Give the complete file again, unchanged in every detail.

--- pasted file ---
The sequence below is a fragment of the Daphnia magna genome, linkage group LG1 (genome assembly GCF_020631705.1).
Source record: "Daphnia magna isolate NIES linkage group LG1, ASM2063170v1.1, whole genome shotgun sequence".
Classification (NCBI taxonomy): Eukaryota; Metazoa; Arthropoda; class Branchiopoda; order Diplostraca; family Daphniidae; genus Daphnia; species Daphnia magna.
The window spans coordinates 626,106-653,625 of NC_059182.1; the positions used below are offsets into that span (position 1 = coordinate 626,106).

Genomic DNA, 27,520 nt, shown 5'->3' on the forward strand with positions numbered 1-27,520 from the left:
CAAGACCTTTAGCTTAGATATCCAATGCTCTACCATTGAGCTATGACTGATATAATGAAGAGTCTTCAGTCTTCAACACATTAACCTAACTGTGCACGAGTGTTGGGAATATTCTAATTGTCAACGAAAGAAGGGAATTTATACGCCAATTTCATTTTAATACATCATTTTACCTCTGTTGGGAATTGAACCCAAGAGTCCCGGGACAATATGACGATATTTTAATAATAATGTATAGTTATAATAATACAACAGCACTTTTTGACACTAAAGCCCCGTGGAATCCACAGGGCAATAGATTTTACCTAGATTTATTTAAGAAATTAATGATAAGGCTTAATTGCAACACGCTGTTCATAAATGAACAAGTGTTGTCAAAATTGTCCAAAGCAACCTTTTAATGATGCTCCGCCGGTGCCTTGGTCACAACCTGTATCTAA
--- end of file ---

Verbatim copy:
The sequence below is a fragment of the Daphnia magna genome, linkage group LG1 (genome assembly GCF_020631705.1).
Source record: "Daphnia magna isolate NIES linkage group LG1, ASM2063170v1.1, whole genome shotgun sequence".
Classification (NCBI taxonomy): Eukaryota; Metazoa; Arthropoda; class Branchiopoda; order Diplostraca; family Daphniidae; genus Daphnia; species Daphnia magna.
The window spans coordinates 626,106-653,625 of NC_059182.1; the positions used below are offsets into that span (position 1 = coordinate 626,106).

Genomic DNA, 27,520 nt, shown 5'->3' on the forward strand with positions numbered 1-27,520 from the left:
CAAGACCTTTAGCTTAGATATCCAATGCTCTACCATTGAGCTATGACTGATATAATGAAGAGTCTTCAGTCTTCAACACATTAACCTAACTGTGCACGAGTGTTGGGAATATTCTAATTGTCAACGAAAGAAGGGAATTTATACGCCAATTTCATTTTAATACATCATTTTACCTCTGTTGGGAATTGAACCCAAGAGTCCCGGGACAATATGACGATATTTTAATAATAATGTATAGTTATAATAATACAACAGCACTTTTTGACACTAAAGCCCCGTGGAATCCACAGGGCAATAGATTTTACCTAGATTTATTTAAGAAATTAATGATAAGGCTTAATTGCAACACGCTGTTCATAAATGAACAAGTGTTGTCAAAATTGTCCAAAGCAACCTTTTAATGATGCTCCGCCGGTGCCTTGGTCACAACCTGTATCTAA